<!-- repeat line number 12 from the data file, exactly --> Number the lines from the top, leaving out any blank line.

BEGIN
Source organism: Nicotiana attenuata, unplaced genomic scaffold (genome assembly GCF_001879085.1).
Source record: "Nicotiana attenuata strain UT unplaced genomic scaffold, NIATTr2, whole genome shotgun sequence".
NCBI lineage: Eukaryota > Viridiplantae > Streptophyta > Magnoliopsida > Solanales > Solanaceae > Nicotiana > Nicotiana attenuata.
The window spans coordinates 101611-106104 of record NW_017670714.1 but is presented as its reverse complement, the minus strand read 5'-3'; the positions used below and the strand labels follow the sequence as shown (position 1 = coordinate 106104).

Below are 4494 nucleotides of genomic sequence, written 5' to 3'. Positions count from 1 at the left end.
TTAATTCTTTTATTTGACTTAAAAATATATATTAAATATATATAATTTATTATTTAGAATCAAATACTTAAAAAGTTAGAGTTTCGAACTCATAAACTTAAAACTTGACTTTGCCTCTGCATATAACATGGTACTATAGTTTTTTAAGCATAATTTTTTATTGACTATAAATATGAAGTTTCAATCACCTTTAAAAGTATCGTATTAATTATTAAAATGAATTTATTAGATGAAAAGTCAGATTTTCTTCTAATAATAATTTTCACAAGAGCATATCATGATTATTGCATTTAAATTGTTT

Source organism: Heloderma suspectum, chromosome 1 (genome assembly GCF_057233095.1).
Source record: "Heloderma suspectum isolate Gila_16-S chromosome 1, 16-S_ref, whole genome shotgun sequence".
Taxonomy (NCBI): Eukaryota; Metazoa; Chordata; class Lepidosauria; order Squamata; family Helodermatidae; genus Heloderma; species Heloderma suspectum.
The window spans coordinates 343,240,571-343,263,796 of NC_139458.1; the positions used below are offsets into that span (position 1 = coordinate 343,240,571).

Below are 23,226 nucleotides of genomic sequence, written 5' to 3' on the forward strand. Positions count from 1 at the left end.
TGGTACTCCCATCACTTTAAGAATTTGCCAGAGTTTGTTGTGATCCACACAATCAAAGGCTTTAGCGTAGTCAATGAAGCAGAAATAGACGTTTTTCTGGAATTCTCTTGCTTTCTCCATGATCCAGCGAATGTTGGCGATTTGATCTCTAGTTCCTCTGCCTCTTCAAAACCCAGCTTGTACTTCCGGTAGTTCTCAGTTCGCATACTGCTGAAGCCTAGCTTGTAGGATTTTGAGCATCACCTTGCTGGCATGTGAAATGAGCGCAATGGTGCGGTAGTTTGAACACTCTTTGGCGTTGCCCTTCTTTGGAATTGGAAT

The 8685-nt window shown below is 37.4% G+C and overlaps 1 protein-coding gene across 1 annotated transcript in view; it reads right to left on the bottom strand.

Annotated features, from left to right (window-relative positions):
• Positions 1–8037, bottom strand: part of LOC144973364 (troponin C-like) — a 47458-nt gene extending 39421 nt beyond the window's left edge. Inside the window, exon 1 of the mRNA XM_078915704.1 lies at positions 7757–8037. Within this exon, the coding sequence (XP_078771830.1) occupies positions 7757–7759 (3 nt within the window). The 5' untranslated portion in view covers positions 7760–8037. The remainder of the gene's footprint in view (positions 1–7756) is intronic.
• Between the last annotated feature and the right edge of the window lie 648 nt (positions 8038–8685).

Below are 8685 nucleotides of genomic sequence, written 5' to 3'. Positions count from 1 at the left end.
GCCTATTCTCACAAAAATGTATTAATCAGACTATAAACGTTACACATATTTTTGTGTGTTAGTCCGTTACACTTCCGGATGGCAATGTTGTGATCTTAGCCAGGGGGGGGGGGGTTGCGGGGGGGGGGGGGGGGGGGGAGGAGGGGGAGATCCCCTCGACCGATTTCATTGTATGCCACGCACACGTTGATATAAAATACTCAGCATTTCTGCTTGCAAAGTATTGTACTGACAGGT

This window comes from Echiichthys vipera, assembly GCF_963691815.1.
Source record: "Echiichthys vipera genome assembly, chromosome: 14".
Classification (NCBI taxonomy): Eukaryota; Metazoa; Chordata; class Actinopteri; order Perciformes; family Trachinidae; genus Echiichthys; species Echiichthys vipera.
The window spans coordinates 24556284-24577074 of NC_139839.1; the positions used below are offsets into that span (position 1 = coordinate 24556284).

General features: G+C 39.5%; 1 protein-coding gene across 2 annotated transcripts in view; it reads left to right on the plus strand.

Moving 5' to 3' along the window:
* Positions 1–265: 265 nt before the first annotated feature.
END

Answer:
TGGTACTCCCATCACTTTAAGAATTTGCCAGAGTTTGTTGTGATCCACACAATCAAAGGCTTTAGCGTAGTCAATGAAGCAGAAATAGACGTTTTTCTGGAATTCTCTTGCTTTCTCCATGATCCAGCGAATGTTGGCGATTTGATCTCTAGTTCCTCTGCCTCTTCAAAACCCAGCTTGTACTTCCGGTAGTTCTCAGTTCGCATACTGCTGAAGCCTAGCTTGTAGGATTTTGAGCATCACCTTGCTGGCATGTGAAATGAGCGCAATGGTGCGGTAGTTTGAACACTCTTTGGCGTTGCCCTTCTTTGGAATTGGAAT